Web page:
10-21-2008, 09:33 PM
I have a Tenant rider scrubber and a sweeper, both with hydrostatic drives. The sweeper is lighter duty, with a single motor driving a swivelling rear wheel, and a 2-cylinder Kohler engine. The scrubber has 2-wheel drive, with direct-coupled motors, driven from the variable-volume pump. It has a 4-cylinder Continental engine. I've dreamed for a long time about putting some of this stuff to use, maybe some sort of off-road car, an all-hydraulic lawn mower or snowblower, or...??? How's about a small paddle-wheel boat, with 2 stern wheels, each with its own motor/pump combination?

Hydraulics are really fun!

Oh! You can get a lot of information for free by studying the Northern Tool catalog, they sell all sorts of components.

W.S. has the right idea also, keep your eyes open for components like I've described above. Like him, I also have a Toro lawn mower, it's a 3-reel golf course "greens" mower. Hydraulic wheel motors, plus small motors on the reels. Of course, it came with valves, a double or triple pump, etc. I attend a large consignment auction every Labor Day that invaribly has some of this sort of stuff.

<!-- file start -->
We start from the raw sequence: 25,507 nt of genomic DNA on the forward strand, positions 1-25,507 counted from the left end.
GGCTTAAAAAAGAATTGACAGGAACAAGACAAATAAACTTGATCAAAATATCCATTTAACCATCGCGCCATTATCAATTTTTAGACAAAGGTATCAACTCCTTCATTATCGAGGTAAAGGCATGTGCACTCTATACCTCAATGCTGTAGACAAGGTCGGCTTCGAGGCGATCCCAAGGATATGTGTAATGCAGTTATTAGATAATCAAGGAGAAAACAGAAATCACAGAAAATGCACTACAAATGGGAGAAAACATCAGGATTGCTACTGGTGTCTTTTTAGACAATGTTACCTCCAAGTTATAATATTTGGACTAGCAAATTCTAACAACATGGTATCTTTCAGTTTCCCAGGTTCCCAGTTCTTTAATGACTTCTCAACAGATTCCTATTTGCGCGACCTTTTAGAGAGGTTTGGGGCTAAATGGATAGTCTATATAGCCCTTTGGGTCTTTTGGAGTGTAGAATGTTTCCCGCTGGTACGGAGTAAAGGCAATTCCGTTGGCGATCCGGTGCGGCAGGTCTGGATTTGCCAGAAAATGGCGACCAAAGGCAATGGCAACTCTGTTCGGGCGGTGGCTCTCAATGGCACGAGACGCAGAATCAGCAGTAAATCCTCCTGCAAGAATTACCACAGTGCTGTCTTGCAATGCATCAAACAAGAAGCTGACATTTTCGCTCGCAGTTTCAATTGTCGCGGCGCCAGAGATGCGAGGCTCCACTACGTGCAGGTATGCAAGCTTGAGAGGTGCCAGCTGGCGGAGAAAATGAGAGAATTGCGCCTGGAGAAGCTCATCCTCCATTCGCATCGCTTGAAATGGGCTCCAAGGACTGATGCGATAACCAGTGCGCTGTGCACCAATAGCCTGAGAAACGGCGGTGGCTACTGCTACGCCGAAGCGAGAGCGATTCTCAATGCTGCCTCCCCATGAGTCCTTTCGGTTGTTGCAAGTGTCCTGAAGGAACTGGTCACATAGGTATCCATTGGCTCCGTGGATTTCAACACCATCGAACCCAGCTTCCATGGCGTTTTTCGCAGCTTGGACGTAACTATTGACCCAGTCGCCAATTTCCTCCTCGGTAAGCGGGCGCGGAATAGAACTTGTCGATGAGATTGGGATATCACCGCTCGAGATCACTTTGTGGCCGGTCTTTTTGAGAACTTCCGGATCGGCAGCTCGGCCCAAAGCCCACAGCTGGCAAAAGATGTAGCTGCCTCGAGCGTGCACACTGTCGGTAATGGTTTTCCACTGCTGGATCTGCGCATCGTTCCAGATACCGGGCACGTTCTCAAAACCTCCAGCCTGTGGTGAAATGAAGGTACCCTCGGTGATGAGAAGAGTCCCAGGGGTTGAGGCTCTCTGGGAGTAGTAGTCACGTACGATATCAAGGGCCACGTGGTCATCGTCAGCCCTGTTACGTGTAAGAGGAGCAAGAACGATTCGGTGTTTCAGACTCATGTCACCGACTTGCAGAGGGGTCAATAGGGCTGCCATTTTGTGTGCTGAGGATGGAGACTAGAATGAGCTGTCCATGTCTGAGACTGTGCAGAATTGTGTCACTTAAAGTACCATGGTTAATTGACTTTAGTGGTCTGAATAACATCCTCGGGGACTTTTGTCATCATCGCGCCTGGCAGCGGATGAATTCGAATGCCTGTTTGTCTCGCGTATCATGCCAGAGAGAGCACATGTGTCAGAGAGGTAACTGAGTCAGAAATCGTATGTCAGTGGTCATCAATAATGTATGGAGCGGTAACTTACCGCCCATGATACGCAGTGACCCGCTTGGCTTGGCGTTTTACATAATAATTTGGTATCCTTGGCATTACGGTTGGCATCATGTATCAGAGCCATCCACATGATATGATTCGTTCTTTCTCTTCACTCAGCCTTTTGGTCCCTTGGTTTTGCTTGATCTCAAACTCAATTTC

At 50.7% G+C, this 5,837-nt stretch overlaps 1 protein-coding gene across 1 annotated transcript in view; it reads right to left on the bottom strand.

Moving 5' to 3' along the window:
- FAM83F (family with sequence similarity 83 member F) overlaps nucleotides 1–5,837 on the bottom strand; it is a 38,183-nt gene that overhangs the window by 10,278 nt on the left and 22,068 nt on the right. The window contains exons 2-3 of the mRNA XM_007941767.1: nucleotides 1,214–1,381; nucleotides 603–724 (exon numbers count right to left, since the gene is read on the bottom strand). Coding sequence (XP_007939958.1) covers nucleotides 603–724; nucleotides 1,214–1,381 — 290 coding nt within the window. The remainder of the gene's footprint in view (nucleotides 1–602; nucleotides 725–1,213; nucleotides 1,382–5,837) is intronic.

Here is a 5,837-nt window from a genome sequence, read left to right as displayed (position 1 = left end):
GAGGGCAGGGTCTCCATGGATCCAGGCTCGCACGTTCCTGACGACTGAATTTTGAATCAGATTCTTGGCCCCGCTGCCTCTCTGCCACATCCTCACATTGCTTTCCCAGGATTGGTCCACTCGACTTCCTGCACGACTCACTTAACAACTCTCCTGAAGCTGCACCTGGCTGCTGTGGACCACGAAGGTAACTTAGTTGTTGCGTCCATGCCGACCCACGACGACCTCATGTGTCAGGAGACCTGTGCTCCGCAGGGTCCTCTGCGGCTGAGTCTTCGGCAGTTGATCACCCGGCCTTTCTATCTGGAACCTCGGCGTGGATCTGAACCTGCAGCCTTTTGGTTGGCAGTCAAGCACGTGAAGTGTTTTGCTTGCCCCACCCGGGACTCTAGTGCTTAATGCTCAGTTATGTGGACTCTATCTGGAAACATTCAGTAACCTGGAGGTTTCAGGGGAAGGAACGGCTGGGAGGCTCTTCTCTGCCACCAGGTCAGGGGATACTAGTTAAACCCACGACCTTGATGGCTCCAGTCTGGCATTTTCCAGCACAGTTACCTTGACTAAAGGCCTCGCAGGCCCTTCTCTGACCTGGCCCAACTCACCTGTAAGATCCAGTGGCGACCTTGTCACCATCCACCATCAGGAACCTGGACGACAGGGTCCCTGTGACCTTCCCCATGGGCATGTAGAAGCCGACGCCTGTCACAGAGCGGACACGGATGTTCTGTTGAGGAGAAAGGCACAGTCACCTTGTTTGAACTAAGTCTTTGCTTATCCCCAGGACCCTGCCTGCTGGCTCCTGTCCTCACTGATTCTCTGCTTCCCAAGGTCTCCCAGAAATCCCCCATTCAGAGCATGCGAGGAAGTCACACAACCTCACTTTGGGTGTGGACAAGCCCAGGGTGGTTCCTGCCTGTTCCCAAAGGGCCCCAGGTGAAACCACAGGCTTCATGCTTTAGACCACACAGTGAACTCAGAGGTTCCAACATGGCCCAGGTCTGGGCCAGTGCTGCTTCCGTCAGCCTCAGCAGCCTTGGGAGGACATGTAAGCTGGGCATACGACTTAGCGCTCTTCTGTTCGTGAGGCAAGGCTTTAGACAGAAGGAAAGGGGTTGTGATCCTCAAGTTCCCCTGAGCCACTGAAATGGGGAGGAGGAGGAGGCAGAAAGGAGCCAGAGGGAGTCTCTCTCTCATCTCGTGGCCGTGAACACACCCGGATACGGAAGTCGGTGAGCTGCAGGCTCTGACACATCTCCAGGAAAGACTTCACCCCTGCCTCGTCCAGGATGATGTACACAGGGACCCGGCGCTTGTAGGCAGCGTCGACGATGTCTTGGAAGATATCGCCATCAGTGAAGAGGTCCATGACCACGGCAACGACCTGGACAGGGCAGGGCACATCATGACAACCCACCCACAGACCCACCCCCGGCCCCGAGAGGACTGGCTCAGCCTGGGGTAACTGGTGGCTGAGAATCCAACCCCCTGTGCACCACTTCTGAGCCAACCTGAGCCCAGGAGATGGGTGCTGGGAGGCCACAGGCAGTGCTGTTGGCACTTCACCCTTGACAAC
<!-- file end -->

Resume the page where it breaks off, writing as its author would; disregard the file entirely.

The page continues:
10-22-2008, 08:11 PM
thanks for the replies!!! a lot of good info. i plan on picking up a copy of the mini reference book, and i'll keep my eyes open at the local spring consighment sales for a Toro golf greens mower. i think that would be a good source for parts to experiment with.

andy b.

10-22-2008, 10:04 PM
You fellers speaking hydraulics: When your equipment utilizes a smallish (10 HP, or less) hydrostatic pump, does it creep when it is put in neutral? Other words, when it is supposed to be in neutral, with the prime mover driving it, does the pump tend to slowly move fluid one way or the other?

We've utilized the old, 700 dollar Sundstrand HS for a throughput of 4 HP max, some can be put in neutral and will stay there. Others, for the luv of mike, will creep ever so slowly and can/will cause a heck of a mess if not caught. Any suggestions or solutions, all appreciated.